(Note: Copy/paste from the actual post – Interesting that “Your comment is awaiting moderation.”… the comment apparently wasn’t ok’d/published)
“Because I enjoyed it. I loved it. I was more alive when I was inside a bank robbing it than at any other time in my life.”
– WILLIE SUTTON, JR. (1901-1980) Bank robber
ank robber Willie Sutton Jr. is inaccurately remembered as saying in response to the question why he robbed banks: “Because that’s where the money is”. Even though he never said those words one can assume he thought them, however it seems his main motive was the thrill and “action” that he became addicted to. Mr. Sutton’s reasons stand in sharp contrast to Goldman-Sachs CEO Lloyd Blankfein who infamously told a Congressional committee: “I’m doing God’s work”. Then again, perhaps Mr. Sutton and Mr. Blankfein’s motives are similar when it comes to their respective associations with banks.
The Trans-Pacific Partnership (TPP), Trans-Atlantic Trade and Investment Partnership (TTIP) and now newly-revealed Trade in Service Agreement (TiSA) are the largest trade deals in history, but an acquaintance in America – after asking him his opinion on TPP – responded he had never heard of it. Could the biggest reason the super-secret trade deals (many Americans have no awareness of them – corporate media has not reported on them) became conceptualized and drafted in secret over a period of years have been to shut down existing, and prevent multi-nation establishment of, public banks?
Provisions/legalese in the TiSA published by Wikileaks – which has sadly and ironically become the prime source of TPP/TTIP/TiSA information for elected representatives and citizens around the world – point to a major push at privatization of all public services in signatory nations, so one can logically assert this includes public banks. Because public banking makes obvious sense, and, because public banks would take many billions of dollars out of Wall Street “too-big-to-fail or jail” megabank accounts, it becomes difficult to discount public banking as possibly the main impetus for the trade deals.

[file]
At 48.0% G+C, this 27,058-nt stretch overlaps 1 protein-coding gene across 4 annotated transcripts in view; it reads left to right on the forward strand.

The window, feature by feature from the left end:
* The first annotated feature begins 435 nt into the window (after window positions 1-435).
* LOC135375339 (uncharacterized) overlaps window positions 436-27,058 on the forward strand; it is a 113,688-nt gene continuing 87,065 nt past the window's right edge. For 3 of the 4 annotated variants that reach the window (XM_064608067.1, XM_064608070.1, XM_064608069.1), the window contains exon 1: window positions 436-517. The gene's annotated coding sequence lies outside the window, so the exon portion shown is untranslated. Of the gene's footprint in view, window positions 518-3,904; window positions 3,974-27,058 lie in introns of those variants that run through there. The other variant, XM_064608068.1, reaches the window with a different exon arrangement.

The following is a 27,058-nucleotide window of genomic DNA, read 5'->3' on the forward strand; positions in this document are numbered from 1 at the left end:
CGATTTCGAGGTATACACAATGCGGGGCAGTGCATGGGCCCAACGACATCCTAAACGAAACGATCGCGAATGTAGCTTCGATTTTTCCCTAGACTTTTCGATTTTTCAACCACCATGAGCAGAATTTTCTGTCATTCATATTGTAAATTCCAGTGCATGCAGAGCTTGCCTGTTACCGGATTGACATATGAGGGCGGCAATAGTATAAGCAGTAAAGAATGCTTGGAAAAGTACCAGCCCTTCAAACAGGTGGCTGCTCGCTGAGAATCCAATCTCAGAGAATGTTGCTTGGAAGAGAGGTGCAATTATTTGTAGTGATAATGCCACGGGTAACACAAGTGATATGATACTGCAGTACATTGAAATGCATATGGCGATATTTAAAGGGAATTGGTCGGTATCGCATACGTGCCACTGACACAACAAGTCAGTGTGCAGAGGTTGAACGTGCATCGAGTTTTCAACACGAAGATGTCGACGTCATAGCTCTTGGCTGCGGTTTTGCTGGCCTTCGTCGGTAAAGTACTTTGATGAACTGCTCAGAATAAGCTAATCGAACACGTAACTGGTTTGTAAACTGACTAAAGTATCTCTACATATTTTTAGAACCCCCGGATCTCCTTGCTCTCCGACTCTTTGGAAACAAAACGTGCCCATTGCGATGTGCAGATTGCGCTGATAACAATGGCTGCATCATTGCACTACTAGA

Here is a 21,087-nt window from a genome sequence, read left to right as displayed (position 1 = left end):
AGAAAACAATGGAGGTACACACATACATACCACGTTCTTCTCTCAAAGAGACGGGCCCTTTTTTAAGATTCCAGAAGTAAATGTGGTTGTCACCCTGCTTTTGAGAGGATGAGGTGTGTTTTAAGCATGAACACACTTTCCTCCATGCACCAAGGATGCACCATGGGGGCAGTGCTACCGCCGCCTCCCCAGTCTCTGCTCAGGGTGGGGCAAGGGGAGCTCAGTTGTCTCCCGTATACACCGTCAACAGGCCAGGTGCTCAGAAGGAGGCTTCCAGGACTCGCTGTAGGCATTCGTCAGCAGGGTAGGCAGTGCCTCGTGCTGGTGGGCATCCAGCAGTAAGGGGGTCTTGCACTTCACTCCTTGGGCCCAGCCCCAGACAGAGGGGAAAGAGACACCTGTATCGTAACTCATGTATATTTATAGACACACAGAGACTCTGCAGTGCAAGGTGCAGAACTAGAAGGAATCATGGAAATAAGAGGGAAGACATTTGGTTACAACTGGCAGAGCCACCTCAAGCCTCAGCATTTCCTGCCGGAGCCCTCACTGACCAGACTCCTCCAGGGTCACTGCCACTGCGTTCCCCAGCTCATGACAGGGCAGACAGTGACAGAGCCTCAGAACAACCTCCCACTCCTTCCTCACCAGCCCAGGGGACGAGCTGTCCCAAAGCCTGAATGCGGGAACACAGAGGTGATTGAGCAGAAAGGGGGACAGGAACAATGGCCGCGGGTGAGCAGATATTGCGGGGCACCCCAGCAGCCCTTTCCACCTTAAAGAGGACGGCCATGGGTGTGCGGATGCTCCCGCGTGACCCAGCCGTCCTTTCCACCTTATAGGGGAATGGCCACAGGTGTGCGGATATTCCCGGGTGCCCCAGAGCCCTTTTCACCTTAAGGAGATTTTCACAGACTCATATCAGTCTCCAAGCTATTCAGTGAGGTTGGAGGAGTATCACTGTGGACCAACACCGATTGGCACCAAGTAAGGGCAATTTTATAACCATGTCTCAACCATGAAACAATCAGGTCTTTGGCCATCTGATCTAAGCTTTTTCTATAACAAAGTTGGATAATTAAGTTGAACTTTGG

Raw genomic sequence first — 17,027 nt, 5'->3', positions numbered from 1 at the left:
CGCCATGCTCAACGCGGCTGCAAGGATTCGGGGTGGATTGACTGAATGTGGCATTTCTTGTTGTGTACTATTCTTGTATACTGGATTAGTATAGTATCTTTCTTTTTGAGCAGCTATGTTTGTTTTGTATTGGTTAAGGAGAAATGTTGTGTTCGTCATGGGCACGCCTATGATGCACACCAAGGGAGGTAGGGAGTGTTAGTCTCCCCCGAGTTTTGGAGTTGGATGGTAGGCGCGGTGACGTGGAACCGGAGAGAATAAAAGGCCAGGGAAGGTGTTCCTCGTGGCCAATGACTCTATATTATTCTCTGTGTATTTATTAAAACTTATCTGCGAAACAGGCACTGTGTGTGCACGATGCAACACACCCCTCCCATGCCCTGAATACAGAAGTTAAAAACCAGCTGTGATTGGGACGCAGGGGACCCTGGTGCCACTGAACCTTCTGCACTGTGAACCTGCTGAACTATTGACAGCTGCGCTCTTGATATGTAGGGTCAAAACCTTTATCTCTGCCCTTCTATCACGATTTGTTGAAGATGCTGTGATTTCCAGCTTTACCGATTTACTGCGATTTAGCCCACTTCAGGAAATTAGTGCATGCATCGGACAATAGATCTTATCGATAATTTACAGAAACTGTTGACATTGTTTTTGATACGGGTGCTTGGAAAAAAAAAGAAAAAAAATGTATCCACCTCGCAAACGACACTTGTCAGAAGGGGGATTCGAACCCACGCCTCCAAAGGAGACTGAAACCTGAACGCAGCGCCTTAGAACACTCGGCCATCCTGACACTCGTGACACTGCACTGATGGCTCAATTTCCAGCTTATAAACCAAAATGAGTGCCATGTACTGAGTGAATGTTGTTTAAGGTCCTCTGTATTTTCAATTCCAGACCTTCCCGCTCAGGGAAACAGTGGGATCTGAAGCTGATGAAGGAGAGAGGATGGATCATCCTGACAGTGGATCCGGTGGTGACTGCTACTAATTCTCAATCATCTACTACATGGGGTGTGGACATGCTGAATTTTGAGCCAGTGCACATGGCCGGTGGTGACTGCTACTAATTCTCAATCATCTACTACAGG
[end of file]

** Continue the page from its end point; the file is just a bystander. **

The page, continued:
A few months ago this writer, after around eight redials, got through on “Brunch With Bernie” – a long-running weekly (Fridays) call-in show on Free Speech TV – hosted by Thom Hartmann and featuring now presidential candidate Vermont Senator Bernie Sanders. The topics posed for Mr. Sanders’ consideration and opinion were (1) the decades-old, global, trillion-dollar per year tax haven/evasion industry, and (2) nationalization of the Federal Reserve. Both issues have become the subject of extensive reporting on alternative/internet media for years, however the mainstream/corporate media rarely, if ever, covers them. Both topics are common knowledge to men and women who go on the internet for their news of world events.